Term of Award
Master of Fine Arts (M.F.A.)
Document Type and Release Option
Thesis (open access)
Copyright Statement / License for Reuse
This work is licensed under a Creative Commons Attribution 4.0 License.
Department of Art
Committee Member 1
Committee Member 2
My artworks explore the impacts of the technology of the Fourth Industrial Revolution, which began in the early 21st Century, upon global society and the human psyche. My works are instantiated by multi-year research in the areas of social psychology, cognitive dissonance, computer evolution and artificial intelligence. My body of work portrays a cautionary sensibility regards new technologies such as robotics, quantum supercomputing, Artificial Intelligence, commercial space travel and nanotechnology. In addition, my artwork attempts to increase awareness of the phenomenon of cognitive dissonance.
The perceptions and cognitions of artistic viewers relate directly to the psychological phenomenon of cognitive dissonance. Beyond that, a population over several generations may be influenced by the fine artworks of their social moment in a social psychology phenomenon known as collective cognitive dissonance. In this paper, I will review these two cognitive phenomena and how the phenomenon of collective cognitive dissonance is ubiquitous in the current social moment of the early 21st century and in metamodern artworks.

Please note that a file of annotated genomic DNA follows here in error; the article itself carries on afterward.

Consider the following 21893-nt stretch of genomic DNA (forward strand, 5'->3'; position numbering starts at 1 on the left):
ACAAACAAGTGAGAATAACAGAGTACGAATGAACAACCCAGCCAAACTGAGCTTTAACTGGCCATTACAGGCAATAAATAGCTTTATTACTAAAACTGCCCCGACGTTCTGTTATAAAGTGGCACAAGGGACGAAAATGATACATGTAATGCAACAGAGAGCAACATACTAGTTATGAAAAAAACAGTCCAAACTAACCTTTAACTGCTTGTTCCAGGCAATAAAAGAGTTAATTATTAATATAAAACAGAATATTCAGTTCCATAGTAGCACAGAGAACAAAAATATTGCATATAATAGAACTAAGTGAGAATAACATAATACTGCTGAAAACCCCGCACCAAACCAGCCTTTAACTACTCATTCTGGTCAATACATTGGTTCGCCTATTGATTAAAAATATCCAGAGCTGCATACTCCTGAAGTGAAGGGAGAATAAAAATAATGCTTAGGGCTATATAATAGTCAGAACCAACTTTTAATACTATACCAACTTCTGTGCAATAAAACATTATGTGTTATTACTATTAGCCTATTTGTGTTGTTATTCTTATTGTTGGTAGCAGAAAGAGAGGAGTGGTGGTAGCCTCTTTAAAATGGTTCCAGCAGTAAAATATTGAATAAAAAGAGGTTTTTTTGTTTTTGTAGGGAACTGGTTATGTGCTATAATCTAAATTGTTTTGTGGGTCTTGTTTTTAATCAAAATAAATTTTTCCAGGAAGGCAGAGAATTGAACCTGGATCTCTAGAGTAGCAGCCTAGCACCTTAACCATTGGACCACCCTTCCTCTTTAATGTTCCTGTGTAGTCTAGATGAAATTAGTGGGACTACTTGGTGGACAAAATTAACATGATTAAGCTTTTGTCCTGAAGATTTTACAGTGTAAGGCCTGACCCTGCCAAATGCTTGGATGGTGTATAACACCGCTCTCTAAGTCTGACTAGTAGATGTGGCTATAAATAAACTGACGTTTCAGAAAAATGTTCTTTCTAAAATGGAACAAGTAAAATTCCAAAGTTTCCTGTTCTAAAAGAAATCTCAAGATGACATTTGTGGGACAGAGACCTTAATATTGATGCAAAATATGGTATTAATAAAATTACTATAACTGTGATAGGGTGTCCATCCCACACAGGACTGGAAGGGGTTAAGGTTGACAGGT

After reviewing the historical examples of USSR and Nazi Germany socialist realism, I will focus on what is now called the metamodern era. I use arguments from past and current examples to show how this phenomenon of collective cognitive dissonance is made active in fine artworks. I believe intentional and unintentional ubiquitous metanarratives, as portrayed in artworks, capture the worldviews of large subpopulations (beyond nation-states) within the internetworked globalized nanotechnology community we inhabit.
Lewis, John R., "The Metanarratives of the Fourth Industrial Revolution and the Collective Cognitive Dissonance of Metamodernist Discursive Formation" (2023). Electronic Theses and Dissertations. 2551.
Research Data and Supplementary Material